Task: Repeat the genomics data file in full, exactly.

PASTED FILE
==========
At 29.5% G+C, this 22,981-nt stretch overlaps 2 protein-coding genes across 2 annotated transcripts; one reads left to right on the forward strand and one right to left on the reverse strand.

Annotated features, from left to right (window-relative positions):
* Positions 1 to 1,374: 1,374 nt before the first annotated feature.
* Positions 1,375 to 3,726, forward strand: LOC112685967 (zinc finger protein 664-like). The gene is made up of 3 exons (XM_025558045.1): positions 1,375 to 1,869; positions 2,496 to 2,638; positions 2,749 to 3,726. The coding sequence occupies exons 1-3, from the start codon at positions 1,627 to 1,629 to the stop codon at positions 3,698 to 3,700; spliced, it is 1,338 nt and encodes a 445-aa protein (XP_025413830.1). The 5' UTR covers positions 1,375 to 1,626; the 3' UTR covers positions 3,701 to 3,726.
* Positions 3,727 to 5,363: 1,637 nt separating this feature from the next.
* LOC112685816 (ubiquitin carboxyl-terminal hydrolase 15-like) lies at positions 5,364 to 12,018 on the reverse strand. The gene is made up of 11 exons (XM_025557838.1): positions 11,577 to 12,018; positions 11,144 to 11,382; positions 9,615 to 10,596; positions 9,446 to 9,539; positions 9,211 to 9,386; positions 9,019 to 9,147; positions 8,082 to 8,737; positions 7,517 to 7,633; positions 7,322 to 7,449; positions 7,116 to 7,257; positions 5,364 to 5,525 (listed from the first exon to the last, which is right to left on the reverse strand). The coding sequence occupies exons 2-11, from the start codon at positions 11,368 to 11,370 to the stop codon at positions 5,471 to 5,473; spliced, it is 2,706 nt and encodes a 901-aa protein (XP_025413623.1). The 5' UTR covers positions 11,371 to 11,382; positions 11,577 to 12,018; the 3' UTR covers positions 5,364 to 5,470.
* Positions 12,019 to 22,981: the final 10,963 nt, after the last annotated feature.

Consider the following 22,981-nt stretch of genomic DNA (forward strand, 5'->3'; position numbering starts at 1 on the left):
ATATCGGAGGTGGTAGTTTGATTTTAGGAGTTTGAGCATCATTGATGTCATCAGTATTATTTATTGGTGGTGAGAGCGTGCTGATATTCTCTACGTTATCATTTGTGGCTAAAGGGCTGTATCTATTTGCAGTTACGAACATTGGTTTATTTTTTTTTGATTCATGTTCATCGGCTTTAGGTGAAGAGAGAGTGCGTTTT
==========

At 29.5% G+C, this 22,981-nt stretch overlaps 2 protein-coding genes across 2 annotated transcripts; one reads left to right on the forward strand and one right to left on the reverse strand.

Annotated features, from left to right (window-relative positions):
* Positions 1 to 1,374: 1,374 nt before the first annotated feature.
* Positions 1,375 to 3,726, forward strand: LOC112685967 (zinc finger protein 664-like). The gene is made up of 3 exons (XM_025558045.1): positions 1,375 to 1,869; positions 2,496 to 2,638; positions 2,749 to 3,726. The coding sequence occupies exons 1-3, from the start codon at positions 1,627 to 1,629 to the stop codon at positions 3,698 to 3,700; spliced, it is 1,338 nt and encodes a 445-aa protein (XP_025413830.1). The 5' UTR covers positions 1,375 to 1,626; the 3' UTR covers positions 3,701 to 3,726.
* Positions 3,727 to 5,363: 1,637 nt separating this feature from the next.
* LOC112685816 (ubiquitin carboxyl-terminal hydrolase 15-like) lies at positions 5,364 to 12,018 on the reverse strand. The gene is made up of 11 exons (XM_025557838.1): positions 11,577 to 12,018; positions 11,144 to 11,382; positions 9,615 to 10,596; positions 9,446 to 9,539; positions 9,211 to 9,386; positions 9,019 to 9,147; positions 8,082 to 8,737; positions 7,517 to 7,633; positions 7,322 to 7,449; positions 7,116 to 7,257; positions 5,364 to 5,525 (listed from the first exon to the last, which is right to left on the reverse strand). The coding sequence occupies exons 2-11, from the start codon at positions 11,368 to 11,370 to the stop codon at positions 5,471 to 5,473; spliced, it is 2,706 nt and encodes a 901-aa protein (XP_025413623.1). The 5' UTR covers positions 11,371 to 11,382; positions 11,577 to 12,018; the 3' UTR covers positions 5,364 to 5,470.
* Positions 12,019 to 22,981: the final 10,963 nt, after the last annotated feature.

Consider the following 22,981-nt stretch of genomic DNA (forward strand, 5'->3'; position numbering starts at 1 on the left):
ATATCGGAGGTGGTAGTTTGATTTTAGGAGTTTGAGCATCATTGATGTCATCAGTATTATTTATTGGTGGTGAGAGCGTGCTGATATTCTCTACGTTATCATTTGTGGCTAAAGGGCTGTATCTATTTGCAGTTACGAACATTGGTTTATTTTTTTTTGATTCATGTTCATCGGCTTTAGGTGAAGAGAGAGTGCGTTTT